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To the Mom in the Trenches

Photograph by Getty Images

To The Mom In The Trenches,

I know some days it's hard—really hard—to pick your head up off your pillow and do it all over again. Your unrelenting days seems to mix and swirl together in a blur not even copious amounts of caffeine can fix. Mornings are arduous, you're exhausted and wonder if you even slept the night before.

Afternoons can seem like an eternity, especially if nap time resembles a battle. And trying to get through an evening—making dinner and cleaning up, while keeping your children happy to avoid a meltdown—is nearly impossible.

I know you have little ones following you everywhere, tugging on your sleeve, needing a snack, needing a drink, needing a story, needing you—just you—even during the moments their dad is standing right next to them.

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I know showers and phone calls are rushed. You lock yourself in the bathroom, or hide in the closet to steal a moment, catch your breath, and give your self a pep- talk. You tell yourself you are capable, and you believe it, but it doesn't mean it won't take everything inside you to get through the day.

It doesn't mean you are weak, and it certainly doesn't mean anything is wrong with you. Every mother has been there, especially the ones who say they haven't, oh, they certainly have.

A trip to the store or post office is something you dread with your kids in tow. It takes three times as long, it is utterly exhausting.

You use all your strength just to try and keep it together for these sweet babies that you adore, which is why you are so hard on yourself. You want it all for them, and you give it, gladly. But you feel depleted so often, it has become your normal.

When you're in the middle of your time in the trenches, everyone's telling you to enjoy every second because it goes so fast, and soon you will long for it. You know they are right, you know it. But it doesn't make you suddenly enjoy the tantrums, or the nightly struggle to get their teeth brushed, or tucking them in 50 times. Maybe on some days—the best days—it's a reminder to be a bit gentler on them, and yourself.

You're in the thick of it, and I'm not going to tell you how fast time slips away, and one day you'll miss this struggle. I am going to tell you to hang on because soon it will get better.

We aren't supposed to enjoy getting woken up at 4 a.m. by our toddler when we were up with a sick child the night before, or we have another that wants to take over our bed. It's so hard not to lose it and keep our emotions pulled in tight. So, over time, we do snap once in a while, because it's normal. Then the guilt comes, it gnaws away at us and we tell ourselves we will do better, we will try harder. And we do—some days.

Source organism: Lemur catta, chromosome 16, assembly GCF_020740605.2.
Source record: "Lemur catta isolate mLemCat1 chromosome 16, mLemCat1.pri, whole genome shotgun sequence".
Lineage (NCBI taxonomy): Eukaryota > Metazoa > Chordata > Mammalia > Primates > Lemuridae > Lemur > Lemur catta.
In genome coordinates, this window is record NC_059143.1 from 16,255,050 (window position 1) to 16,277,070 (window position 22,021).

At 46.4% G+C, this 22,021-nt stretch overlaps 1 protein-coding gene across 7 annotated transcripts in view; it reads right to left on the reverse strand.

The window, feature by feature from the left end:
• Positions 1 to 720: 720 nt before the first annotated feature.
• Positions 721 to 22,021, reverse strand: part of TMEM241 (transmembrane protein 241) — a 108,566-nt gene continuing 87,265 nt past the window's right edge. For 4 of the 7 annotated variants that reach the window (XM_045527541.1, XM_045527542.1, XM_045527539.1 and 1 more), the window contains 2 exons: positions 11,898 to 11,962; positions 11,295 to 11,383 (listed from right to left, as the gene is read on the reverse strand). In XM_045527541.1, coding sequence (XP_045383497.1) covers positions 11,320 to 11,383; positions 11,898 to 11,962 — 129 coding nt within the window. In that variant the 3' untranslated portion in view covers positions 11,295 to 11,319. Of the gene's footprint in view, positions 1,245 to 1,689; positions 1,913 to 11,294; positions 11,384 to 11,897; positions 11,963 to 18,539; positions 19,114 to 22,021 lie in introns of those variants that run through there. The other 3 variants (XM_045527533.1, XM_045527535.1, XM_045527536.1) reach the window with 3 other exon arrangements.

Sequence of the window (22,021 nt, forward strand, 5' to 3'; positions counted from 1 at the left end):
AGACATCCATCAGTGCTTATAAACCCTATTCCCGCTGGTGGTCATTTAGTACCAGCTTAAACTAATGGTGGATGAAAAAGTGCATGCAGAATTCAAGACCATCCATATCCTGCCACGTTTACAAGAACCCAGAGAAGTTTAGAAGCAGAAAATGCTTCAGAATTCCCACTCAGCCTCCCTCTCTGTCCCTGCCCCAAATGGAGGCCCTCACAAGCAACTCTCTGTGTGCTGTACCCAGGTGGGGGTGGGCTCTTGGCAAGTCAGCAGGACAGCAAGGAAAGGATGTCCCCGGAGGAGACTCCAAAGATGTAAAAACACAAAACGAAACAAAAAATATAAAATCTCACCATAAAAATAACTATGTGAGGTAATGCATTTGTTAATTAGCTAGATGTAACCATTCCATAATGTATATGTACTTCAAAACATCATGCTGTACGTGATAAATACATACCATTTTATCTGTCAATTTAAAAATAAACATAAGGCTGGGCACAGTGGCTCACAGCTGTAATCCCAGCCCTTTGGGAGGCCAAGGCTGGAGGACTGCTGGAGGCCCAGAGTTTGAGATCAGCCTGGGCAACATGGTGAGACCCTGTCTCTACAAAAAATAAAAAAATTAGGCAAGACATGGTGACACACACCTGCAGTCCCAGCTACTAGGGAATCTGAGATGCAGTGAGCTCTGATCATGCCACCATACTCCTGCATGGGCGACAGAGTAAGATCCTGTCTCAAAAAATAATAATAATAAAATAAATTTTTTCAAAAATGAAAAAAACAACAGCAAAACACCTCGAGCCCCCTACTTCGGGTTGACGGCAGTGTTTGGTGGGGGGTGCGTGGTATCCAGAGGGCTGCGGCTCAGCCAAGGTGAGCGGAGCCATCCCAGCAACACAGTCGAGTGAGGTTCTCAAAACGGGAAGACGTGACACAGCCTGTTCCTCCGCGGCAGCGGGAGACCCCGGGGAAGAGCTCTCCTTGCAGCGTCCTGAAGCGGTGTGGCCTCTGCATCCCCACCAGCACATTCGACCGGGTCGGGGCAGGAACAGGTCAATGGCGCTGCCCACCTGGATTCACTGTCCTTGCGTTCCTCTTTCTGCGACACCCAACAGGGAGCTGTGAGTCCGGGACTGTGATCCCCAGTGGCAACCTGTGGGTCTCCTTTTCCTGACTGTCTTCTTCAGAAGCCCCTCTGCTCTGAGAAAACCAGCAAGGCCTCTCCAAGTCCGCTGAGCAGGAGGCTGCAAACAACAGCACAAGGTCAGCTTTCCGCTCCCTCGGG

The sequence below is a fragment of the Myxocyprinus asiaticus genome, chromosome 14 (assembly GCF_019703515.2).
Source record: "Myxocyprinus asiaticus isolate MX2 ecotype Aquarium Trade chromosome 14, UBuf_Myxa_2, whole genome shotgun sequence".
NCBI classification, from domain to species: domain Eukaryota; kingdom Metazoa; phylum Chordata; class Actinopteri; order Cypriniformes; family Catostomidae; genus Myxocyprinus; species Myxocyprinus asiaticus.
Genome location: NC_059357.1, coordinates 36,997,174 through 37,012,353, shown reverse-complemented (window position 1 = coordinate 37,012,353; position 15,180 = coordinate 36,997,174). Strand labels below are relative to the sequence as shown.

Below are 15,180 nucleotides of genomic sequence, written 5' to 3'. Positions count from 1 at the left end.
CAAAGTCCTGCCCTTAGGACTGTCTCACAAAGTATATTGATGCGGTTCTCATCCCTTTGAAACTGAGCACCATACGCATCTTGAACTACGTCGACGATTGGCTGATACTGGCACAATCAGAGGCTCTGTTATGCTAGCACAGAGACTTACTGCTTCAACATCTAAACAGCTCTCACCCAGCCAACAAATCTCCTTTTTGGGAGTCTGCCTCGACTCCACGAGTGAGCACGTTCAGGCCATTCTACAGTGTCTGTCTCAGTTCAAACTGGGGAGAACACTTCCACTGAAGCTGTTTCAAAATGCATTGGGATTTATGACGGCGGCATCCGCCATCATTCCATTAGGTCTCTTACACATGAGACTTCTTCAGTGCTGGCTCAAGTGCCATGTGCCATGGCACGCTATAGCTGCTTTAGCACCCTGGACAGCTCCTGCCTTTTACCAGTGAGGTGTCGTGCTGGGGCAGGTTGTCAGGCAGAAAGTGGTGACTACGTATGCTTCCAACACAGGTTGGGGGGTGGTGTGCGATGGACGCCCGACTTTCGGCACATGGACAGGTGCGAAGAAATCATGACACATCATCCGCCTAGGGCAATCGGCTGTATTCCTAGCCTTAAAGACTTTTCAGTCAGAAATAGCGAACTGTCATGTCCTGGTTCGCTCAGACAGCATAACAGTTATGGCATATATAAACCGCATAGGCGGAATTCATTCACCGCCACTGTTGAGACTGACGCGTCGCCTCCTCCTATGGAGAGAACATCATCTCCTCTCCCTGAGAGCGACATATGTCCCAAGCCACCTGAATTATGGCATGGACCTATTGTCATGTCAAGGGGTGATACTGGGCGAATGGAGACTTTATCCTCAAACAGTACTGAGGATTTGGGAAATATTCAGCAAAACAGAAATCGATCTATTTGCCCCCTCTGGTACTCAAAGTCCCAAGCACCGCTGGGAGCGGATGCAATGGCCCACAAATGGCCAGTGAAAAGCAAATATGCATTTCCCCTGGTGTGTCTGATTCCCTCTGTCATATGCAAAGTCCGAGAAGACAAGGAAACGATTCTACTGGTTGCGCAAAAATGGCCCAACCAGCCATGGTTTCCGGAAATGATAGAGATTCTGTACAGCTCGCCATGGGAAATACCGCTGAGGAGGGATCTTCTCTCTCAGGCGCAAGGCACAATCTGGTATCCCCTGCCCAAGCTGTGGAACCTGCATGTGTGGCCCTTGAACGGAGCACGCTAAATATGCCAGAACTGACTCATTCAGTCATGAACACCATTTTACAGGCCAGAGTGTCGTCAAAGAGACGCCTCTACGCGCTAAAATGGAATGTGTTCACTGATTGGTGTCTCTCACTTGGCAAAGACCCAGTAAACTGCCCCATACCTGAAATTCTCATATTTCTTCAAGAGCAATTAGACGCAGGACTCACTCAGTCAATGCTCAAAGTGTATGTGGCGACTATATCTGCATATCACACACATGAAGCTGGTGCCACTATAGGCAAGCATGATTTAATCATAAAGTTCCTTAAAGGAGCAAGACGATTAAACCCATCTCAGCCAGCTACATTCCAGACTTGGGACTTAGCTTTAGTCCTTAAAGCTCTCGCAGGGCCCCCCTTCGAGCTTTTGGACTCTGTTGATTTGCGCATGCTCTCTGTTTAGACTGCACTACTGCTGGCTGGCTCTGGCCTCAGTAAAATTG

You're in the thick of it, and I'm not going to tell you how fast time slips away, and one day you'll miss this struggle. I am going to tell you to hang on because soon it will get better. Your kids won't need you to do everything for them. One day they'll occupy themselves for hours and you'll catch your breath without hiding in the closet or bathroom.

The time will come when they won't need you to fall asleep, and hectic bedtime will be a thing of the past.

You will feel like getting dressed each day, and running simple errands will be just that: simple.

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And guess what happens then? You become a better version of yourself. It's almost like the woman you were before you had kids, and the strong, nurturing woman you are now, meet for the first time and are able to coexist.

And it is glorious.

You're tougher for being a mom, you know how to take care of shit, you can deal with anything that gets thrown your way. But you're softer, too. You've been changed by the love you have given your kids, and by the love they give you everyday. It's unconditional, and it gives you what you need.

So hang in there, mama. You will make it through this day, and the day after, and the day after that. And you may look back at this time and say "I wish they were young again," but you also find yourself reading, or talking to a friend, or sitting with them in a cafe without incident, looking up at and thinking, Look at my kids—look how well they turned out, I did that.

And it will all be worth it. Promise.

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